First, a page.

But in recent years, when it comes to stem cell research, rather than furthering discovery, our government has forced what I believe is a false choice between sound science and moral values. In this case, I believe the two are not inconsistent. As a person of faith, I believe we are called to care for each other and work to ease human suffering. I believe we have been given the capacity and will to pursue this research – and the humanity and conscience to do so responsibly.
It's funny how this "false choice" that was "forced" on the populace was simply a direction of federal funding and nothing else. As far as I know, groups supported by private funding were not forced into anything.
I can also promise that we will never undertake this research lightly. We will support it only when it is both scientifically worthy and responsibly conducted. We will develop strict guidelines, which we will rigorously enforce, because we cannot ever tolerate misuse or abuse. And we will ensure that our government never opens the door to the use of cloning for human reproduction. It is dangerous, profoundly wrong, and has no place in our society, or any society.
Note the wording here, it is terribly important. "The use of cloning for human reproduction." Not the use of cloning at all, just for human reproduction. This means we will produce genetic copies of individuals, and this will be fine as long as we kill them right away. If we can make clones which are good enough for stem cells, we're just one implantation away from a born clone. If the Obama administration is truly opposed to reproductive cloning, they must clearly ban "therapeutic cloning".
This Order is an important step in advancing the cause of science in America. But let’s be clear: promoting science isn’t just about providing resources – it is also about protecting free and open inquiry. It is about letting scientists like those here today do their jobs, free from manipulation or coercion, and listening to what they tell us, even when it’s inconvenient – especially when it’s inconvenient. It is about ensuring that scientific data is never distorted or concealed to serve a political agenda – and that we make scientific decisions based on facts, not ideology.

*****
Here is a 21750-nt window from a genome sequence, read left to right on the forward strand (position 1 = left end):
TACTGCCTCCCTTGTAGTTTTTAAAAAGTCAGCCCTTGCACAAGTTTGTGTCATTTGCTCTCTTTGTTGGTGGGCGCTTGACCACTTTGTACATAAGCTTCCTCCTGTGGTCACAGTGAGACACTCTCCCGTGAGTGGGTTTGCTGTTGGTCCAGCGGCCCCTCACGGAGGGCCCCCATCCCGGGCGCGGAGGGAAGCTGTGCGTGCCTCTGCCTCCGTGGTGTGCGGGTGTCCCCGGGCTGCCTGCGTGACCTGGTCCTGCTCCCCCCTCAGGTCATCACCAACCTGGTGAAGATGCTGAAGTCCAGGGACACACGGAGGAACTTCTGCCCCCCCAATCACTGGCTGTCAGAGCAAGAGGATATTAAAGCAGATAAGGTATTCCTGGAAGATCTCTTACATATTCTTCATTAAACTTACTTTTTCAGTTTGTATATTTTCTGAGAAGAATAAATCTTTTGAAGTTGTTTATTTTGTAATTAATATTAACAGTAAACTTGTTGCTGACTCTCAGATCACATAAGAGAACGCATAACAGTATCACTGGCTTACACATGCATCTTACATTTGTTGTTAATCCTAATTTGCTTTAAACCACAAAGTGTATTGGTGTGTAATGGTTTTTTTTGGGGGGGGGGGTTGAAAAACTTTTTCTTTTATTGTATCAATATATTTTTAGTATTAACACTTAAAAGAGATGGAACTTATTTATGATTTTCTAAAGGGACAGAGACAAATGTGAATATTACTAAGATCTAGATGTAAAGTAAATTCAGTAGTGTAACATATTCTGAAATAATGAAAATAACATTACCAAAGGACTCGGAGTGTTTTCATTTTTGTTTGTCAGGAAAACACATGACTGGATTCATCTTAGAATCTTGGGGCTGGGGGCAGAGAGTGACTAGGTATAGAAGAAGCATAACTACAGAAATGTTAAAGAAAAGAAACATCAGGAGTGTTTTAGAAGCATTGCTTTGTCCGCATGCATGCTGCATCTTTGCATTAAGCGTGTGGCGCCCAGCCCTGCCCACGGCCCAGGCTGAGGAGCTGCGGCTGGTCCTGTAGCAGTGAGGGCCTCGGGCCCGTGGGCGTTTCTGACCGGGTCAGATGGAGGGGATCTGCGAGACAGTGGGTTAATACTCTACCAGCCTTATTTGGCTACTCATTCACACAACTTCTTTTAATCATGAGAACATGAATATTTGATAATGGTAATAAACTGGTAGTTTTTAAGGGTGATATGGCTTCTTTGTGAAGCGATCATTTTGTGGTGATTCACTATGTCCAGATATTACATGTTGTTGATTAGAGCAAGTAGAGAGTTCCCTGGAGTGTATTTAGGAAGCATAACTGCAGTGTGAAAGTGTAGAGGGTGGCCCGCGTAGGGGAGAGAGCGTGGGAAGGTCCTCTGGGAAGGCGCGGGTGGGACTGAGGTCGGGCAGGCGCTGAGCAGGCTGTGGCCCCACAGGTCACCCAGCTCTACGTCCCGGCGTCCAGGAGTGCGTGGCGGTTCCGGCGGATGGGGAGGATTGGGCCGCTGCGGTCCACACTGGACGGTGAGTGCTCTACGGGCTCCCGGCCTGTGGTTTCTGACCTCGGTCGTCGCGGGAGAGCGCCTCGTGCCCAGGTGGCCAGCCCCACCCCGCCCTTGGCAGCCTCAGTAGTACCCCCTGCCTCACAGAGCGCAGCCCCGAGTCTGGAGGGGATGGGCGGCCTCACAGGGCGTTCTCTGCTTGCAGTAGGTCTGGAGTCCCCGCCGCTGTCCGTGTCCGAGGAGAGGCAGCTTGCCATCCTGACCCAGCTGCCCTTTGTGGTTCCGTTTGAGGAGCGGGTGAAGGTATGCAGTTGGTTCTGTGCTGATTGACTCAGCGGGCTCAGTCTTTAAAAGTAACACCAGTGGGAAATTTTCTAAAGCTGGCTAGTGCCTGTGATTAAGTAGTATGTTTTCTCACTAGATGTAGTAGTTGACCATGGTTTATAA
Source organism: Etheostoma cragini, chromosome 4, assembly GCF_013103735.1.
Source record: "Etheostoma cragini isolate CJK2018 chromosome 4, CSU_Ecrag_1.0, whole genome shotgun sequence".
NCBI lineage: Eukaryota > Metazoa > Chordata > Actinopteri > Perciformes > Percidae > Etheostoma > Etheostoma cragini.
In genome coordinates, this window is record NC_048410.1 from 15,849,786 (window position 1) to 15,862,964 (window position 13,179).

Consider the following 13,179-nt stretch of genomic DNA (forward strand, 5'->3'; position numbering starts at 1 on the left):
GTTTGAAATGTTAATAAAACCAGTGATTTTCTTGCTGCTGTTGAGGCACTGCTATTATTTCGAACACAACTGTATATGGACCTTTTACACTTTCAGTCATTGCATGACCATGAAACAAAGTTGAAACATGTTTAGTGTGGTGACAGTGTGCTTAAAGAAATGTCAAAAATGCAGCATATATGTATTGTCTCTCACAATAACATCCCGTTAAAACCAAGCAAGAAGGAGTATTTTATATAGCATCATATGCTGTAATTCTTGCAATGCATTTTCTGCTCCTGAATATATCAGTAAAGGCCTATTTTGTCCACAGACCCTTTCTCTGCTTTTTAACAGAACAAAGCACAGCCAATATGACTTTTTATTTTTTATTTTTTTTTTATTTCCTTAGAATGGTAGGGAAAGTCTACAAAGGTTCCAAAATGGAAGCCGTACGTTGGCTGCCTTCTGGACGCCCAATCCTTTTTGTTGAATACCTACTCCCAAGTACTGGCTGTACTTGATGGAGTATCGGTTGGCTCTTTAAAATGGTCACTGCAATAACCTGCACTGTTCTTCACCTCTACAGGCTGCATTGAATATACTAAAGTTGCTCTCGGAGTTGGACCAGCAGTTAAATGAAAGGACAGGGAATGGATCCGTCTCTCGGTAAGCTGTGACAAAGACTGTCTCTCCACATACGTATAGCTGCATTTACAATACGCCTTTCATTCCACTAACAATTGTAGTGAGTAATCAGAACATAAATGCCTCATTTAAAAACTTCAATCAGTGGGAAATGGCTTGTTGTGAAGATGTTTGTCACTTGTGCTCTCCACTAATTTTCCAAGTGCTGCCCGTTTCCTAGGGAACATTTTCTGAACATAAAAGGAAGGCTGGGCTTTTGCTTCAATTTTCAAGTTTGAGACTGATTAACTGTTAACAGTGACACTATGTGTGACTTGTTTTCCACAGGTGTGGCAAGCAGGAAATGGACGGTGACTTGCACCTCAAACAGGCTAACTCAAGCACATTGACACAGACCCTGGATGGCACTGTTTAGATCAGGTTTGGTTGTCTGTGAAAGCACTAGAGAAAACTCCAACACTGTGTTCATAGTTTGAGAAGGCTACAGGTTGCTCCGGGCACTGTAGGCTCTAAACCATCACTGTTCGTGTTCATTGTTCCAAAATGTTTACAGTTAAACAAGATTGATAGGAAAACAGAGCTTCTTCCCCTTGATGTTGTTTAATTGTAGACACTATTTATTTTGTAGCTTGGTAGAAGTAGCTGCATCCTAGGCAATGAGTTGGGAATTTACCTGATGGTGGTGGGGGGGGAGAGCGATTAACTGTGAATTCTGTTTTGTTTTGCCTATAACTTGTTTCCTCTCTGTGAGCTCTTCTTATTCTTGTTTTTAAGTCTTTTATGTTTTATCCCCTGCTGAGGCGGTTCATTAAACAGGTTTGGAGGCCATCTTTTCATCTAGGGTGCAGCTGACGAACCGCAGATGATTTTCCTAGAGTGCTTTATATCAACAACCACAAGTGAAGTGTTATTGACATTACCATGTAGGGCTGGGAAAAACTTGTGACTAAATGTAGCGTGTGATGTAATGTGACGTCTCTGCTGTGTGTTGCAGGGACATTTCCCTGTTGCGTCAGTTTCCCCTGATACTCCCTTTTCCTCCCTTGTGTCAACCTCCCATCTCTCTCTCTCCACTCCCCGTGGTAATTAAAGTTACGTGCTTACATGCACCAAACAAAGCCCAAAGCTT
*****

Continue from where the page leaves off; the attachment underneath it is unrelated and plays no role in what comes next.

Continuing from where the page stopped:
This paragraph is also a load of BS. As a scientist, I know that science hasn't seen almost any restrictions almost anywhere. The question at hand is which science gets funded by the government, not which is permitted. Funding decisions are always political. We fund certain sciences over others often only because they have better lobbies.

Also, let's be clear about scientific data being concealed or politicized. Embryonic stem cells have been researched and held up as the Holy Grail of all medical treatments. They have produced exactly zero successful treatments. Adult stem cells, however, have yielded hundreds of successful treatments. Where should funding go? It's true that we make scientific decisions based on facts, but we use other criteria for funding decisions, and at any rate, the facts support adult stem cells.

It goes on. You can see how vocabulary is reworked to make the last 8 years seen "anti-science" and then, essentially say we need to start cloning to kill, and with taxpayer dollars. In slavery times, people were bought and sold by other people as property, and now it is the government doing it, and killing to boot.

It makes me sick.